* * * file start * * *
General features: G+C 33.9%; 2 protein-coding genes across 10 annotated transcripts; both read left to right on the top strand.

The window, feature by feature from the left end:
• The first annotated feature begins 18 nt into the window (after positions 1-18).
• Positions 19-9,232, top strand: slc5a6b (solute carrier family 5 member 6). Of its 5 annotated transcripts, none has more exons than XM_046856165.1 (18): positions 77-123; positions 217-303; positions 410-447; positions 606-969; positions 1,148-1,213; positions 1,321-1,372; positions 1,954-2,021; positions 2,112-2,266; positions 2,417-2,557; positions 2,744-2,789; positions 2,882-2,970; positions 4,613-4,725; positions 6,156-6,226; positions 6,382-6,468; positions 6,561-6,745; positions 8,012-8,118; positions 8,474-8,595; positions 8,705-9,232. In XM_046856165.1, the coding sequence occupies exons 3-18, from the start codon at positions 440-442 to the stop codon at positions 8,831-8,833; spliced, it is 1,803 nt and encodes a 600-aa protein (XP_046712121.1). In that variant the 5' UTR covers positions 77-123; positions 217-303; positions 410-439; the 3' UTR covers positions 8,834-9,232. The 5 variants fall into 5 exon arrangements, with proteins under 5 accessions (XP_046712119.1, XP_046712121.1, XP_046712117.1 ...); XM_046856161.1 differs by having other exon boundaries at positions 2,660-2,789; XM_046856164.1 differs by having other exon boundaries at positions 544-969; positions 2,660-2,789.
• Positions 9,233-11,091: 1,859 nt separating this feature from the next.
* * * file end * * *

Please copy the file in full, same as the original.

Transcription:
General features: G+C 33.9%; 2 protein-coding genes across 10 annotated transcripts; both read left to right on the top strand.

The window, feature by feature from the left end:
• The first annotated feature begins 18 nt into the window (after positions 1-18).
• Positions 19-9,232, top strand: slc5a6b (solute carrier family 5 member 6). Of its 5 annotated transcripts, none has more exons than XM_046856165.1 (18): positions 77-123; positions 217-303; positions 410-447; positions 606-969; positions 1,148-1,213; positions 1,321-1,372; positions 1,954-2,021; positions 2,112-2,266; positions 2,417-2,557; positions 2,744-2,789; positions 2,882-2,970; positions 4,613-4,725; positions 6,156-6,226; positions 6,382-6,468; positions 6,561-6,745; positions 8,012-8,118; positions 8,474-8,595; positions 8,705-9,232. In XM_046856165.1, the coding sequence occupies exons 3-18, from the start codon at positions 440-442 to the stop codon at positions 8,831-8,833; spliced, it is 1,803 nt and encodes a 600-aa protein (XP_046712121.1). In that variant the 5' UTR covers positions 77-123; positions 217-303; positions 410-439; the 3' UTR covers positions 8,834-9,232. The 5 variants fall into 5 exon arrangements, with proteins under 5 accessions (XP_046712119.1, XP_046712121.1, XP_046712117.1 ...); XM_046856161.1 differs by having other exon boundaries at positions 2,660-2,789; XM_046856164.1 differs by having other exon boundaries at positions 544-969; positions 2,660-2,789.
• Positions 9,233-11,091: 1,859 nt separating this feature from the next.